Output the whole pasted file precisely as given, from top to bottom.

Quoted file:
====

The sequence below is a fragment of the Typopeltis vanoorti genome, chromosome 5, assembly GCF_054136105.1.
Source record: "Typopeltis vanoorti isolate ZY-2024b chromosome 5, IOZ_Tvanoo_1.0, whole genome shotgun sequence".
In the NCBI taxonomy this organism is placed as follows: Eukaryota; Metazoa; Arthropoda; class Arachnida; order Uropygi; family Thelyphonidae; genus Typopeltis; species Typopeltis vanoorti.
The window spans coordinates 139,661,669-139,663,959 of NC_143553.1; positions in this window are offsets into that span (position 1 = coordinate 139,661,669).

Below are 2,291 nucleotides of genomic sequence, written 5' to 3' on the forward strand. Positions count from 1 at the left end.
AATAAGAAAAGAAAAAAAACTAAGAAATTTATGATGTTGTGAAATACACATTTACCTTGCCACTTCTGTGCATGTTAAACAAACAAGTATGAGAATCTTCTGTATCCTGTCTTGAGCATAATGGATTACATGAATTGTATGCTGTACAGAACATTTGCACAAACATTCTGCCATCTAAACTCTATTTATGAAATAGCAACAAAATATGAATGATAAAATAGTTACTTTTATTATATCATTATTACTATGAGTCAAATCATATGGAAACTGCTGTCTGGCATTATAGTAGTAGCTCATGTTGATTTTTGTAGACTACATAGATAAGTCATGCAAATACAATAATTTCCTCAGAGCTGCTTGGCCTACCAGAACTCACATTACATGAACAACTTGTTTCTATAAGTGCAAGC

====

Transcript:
The sequence below is a fragment of the Typopeltis vanoorti genome, chromosome 5, assembly GCF_054136105.1.
Source record: "Typopeltis vanoorti isolate ZY-2024b chromosome 5, IOZ_Tvanoo_1.0, whole genome shotgun sequence".
In the NCBI taxonomy this organism is placed as follows: Eukaryota; Metazoa; Arthropoda; class Arachnida; order Uropygi; family Thelyphonidae; genus Typopeltis; species Typopeltis vanoorti.
The window spans coordinates 139,661,669-139,663,959 of NC_143553.1; positions in this window are offsets into that span (position 1 = coordinate 139,661,669).

Below are 2,291 nucleotides of genomic sequence, written 5' to 3' on the forward strand. Positions count from 1 at the left end.
AATAAGAAAAGAAAAAAAACTAAGAAATTTATGATGTTGTGAAATACACATTTACCTTGCCACTTCTGTGCATGTTAAACAAACAAGTATGAGAATCTTCTGTATCCTGTCTTGAGCATAATGGATTACATGAATTGTATGCTGTACAGAACATTTGCACAAACATTCTGCCATCTAAACTCTATTTATGAAATAGCAACAAAATATGAATGATAAAATAGTTACTTTTATTATATCATTATTACTATGAGTCAAATCATATGGAAACTGCTGTCTGGCATTATAGTAGTAGCTCATGTTGATTTTTGTAGACTACATAGATAAGTCATGCAAATACAATAATTTCCTCAGAGCTGCTTGGCCTACCAGAACTCACATTACATGAACAACTTGTTTCTATAAGTGCAAGC